Internet

Identity theft complaints high and rising

An FTC survey shows a surge in consumer reports of personal information being stolen--and finds that about half of all other complaints had something to do with the Internet.

Complaints about identity theft have risen 73 percent from a year ago, according to a new report from the Federal Trade Commission.

Identity theft topped the list of consumer complaints in 2002, accounting for 43 percent of all complaints, the FTC said Wednesday. While people should be careful about safeguarding their personal information from casual thieves, some of the identity theft is coming from inside sources, said Howard Beales III, director of the FTC's Bureau of Consumer Protection.

"What we're seeing increasingly is ID theft that occurred because some insider sees information and steals it from a company. It may be an ID list or a customer list. And there's very little a consumer can do to prevent that," he said.

The complaints are gathered by the FTC's Consumer Sentinel program, which combines data from several sources, including the Social Security Administration, the Internet Fraud Center and the National Consumer League. Some of the rise in complaints may be attributed to the program's having added new partners and to increased media attention to the FTC's complaints program, Beales said.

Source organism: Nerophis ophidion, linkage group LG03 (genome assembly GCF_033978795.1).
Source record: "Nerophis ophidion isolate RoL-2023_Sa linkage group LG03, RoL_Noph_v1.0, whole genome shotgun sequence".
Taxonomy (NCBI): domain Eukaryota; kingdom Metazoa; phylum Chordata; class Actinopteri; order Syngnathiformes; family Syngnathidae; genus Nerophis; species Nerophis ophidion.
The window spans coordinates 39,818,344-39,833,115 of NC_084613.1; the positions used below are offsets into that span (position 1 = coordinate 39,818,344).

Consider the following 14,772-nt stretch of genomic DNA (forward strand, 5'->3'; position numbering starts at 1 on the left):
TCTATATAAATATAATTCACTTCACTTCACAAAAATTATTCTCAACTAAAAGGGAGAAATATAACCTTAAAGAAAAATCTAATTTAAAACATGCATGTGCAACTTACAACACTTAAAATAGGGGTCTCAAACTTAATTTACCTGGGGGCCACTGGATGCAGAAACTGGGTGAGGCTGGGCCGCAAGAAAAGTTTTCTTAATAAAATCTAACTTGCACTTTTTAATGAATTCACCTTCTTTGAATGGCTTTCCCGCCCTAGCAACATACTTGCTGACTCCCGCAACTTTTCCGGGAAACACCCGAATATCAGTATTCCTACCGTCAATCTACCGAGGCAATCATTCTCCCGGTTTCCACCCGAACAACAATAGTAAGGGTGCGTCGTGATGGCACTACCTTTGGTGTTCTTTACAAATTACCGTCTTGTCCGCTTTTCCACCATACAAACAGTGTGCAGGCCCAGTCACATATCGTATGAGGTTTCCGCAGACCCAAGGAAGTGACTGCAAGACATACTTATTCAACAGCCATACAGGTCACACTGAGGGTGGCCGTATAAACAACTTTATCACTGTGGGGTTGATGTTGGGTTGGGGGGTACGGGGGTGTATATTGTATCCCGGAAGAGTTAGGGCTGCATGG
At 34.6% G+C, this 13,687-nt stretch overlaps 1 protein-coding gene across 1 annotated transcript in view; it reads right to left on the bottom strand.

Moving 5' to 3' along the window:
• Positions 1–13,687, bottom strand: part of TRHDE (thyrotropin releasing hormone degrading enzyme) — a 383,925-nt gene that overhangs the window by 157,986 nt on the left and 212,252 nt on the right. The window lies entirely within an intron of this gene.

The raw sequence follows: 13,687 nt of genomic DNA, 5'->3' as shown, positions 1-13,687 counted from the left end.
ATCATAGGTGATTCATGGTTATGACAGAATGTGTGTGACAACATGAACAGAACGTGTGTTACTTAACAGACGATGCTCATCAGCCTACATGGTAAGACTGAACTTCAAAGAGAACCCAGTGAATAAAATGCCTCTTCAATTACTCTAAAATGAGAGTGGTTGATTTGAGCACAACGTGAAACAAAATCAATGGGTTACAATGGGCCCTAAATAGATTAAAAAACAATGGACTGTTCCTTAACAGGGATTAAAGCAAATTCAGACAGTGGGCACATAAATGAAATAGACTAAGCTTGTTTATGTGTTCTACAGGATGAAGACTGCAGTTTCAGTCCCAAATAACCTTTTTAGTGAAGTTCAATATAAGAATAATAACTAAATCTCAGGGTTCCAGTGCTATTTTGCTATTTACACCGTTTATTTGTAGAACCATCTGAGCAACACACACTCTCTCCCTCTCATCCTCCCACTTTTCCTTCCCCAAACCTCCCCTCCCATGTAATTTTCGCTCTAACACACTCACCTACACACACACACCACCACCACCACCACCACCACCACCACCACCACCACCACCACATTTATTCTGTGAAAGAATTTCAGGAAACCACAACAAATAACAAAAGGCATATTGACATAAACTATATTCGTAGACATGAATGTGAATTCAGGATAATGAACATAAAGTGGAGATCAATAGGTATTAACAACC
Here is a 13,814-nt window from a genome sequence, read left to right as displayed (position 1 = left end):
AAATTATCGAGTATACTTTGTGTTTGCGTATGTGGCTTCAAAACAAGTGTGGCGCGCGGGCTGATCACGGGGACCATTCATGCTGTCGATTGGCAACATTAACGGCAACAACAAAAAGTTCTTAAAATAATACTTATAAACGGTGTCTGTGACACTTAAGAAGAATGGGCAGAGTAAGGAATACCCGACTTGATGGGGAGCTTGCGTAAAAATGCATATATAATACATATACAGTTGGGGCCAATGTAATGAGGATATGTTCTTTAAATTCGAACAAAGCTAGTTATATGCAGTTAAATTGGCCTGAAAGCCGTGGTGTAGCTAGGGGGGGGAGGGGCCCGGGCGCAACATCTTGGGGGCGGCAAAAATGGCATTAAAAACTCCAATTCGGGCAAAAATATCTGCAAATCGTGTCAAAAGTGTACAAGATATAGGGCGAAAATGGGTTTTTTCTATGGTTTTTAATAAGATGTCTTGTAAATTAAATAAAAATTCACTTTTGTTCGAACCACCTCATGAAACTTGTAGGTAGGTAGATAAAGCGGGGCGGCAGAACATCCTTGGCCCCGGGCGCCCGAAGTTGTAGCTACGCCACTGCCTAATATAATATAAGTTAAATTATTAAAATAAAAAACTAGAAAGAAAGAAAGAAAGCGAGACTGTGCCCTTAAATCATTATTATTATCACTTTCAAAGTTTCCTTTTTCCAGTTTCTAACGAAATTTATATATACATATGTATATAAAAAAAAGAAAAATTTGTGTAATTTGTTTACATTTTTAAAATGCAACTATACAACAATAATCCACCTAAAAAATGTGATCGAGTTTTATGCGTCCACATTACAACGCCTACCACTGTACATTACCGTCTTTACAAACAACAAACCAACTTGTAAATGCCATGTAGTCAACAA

Internet auctions were the second-highest problem category, accounting for 13 percent of consumer complaints, up from 10 percent in 2001. Reports of problems with Internet services and computers--which include being unable to cancel Internet service provider (ISP) accounts and malfunctioning PC equipment--accounted for 6 percent of complaints, down from 7 percent last year.

Even if such complaints didn't directly involve an Internet service, odds are the Net was involved. Of the complaints that didn't concern identity theft, about half had some relation to Internet--such as problems arising from solicitations in e-mail or Web ads, for instance.

"It's clear that the growth of the Internet has changed the kinds of fraud that appear," Beales said at a press conference. "There are kinds of frauds that were virtually dead that the Internet has brought back, because it's so easy to contact large numbers of people--chain letters are an example. But we don't have any evidence that it's changed the total amount of fraud, just changed the channels (that fraudsters) reach people through."